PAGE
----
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This is a clever but disturbing play that will be hard to talk about without spoiling it, but I’ll try. If you’re planning to go, you may wish to stop here.

Playwright Jennifer Haley has created a future world where the internet is ‘the nether’ and virtual reality is highly sophisticated. People share their time between ‘in-world’ and the nether, which does a lot of good things like education, but a lot of more dubious things too which are almost impossible to control. Sims creates one of the most sophisticated virtual experiences which others can buy in to, which he rationalises as better virtual than real. Doyle appears to be one of his best customers. Morris, a detective, pursues both. The play switches between interviews where Morris confronts Sims and Doyle (separately) and the virtual world of Sims’ creation.

It packs a hell of a punch in 80 minutes and really makes you think about where we might be heading. It’s all the more unsettling because of its plausibility; I found it somewhat prophetic. The virtual world, a seemingly vast space, is brilliantly created by Es Devlin with video design by Luke Halls and the performances are all superb. Stanley Townsend is absolutely chilling as Sims and Amanda Hale as Morris, initially ice cool determination, makes a surprising and deeply effecting transition. Isabella Pappas, who plays a young girl called Iris, was simply extraordinary; though after the play we were debating the consequences of such young casting (though the play wouldn’t work without it) as well as the issues in the play.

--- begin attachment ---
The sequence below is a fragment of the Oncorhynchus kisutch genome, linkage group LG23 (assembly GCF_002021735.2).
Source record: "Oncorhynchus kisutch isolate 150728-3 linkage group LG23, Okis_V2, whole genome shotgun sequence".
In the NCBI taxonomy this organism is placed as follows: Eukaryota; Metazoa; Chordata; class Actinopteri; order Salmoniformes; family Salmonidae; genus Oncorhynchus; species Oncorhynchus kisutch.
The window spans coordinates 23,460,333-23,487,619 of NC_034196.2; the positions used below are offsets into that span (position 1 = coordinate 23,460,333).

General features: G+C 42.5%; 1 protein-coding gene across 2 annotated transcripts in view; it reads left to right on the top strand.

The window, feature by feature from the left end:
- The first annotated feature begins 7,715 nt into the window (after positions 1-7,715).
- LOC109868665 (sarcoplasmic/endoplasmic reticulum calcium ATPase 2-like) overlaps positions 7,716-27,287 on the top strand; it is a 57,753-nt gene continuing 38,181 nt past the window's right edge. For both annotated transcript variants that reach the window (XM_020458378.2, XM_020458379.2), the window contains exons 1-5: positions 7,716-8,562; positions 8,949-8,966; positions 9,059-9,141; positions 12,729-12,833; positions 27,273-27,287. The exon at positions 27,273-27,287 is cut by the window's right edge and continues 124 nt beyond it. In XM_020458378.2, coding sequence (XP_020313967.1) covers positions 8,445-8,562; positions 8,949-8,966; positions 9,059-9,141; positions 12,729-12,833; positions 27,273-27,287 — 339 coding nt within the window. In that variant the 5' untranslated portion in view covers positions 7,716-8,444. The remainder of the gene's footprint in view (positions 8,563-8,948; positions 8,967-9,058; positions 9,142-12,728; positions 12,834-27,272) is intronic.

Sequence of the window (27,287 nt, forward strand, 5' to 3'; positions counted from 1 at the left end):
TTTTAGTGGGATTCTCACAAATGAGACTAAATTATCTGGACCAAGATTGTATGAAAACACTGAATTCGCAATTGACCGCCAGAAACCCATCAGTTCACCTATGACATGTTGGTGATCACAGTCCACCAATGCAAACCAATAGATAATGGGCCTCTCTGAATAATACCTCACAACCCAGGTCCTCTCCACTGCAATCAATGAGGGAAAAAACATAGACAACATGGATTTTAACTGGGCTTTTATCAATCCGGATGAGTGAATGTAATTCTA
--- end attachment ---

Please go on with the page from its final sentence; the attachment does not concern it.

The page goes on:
The Royal Court has been a bit hit or miss of late, but this co-production with Headlong, directed by their new AD Jeremy Herrin, is exactly what they do best and should do more of. Essential.

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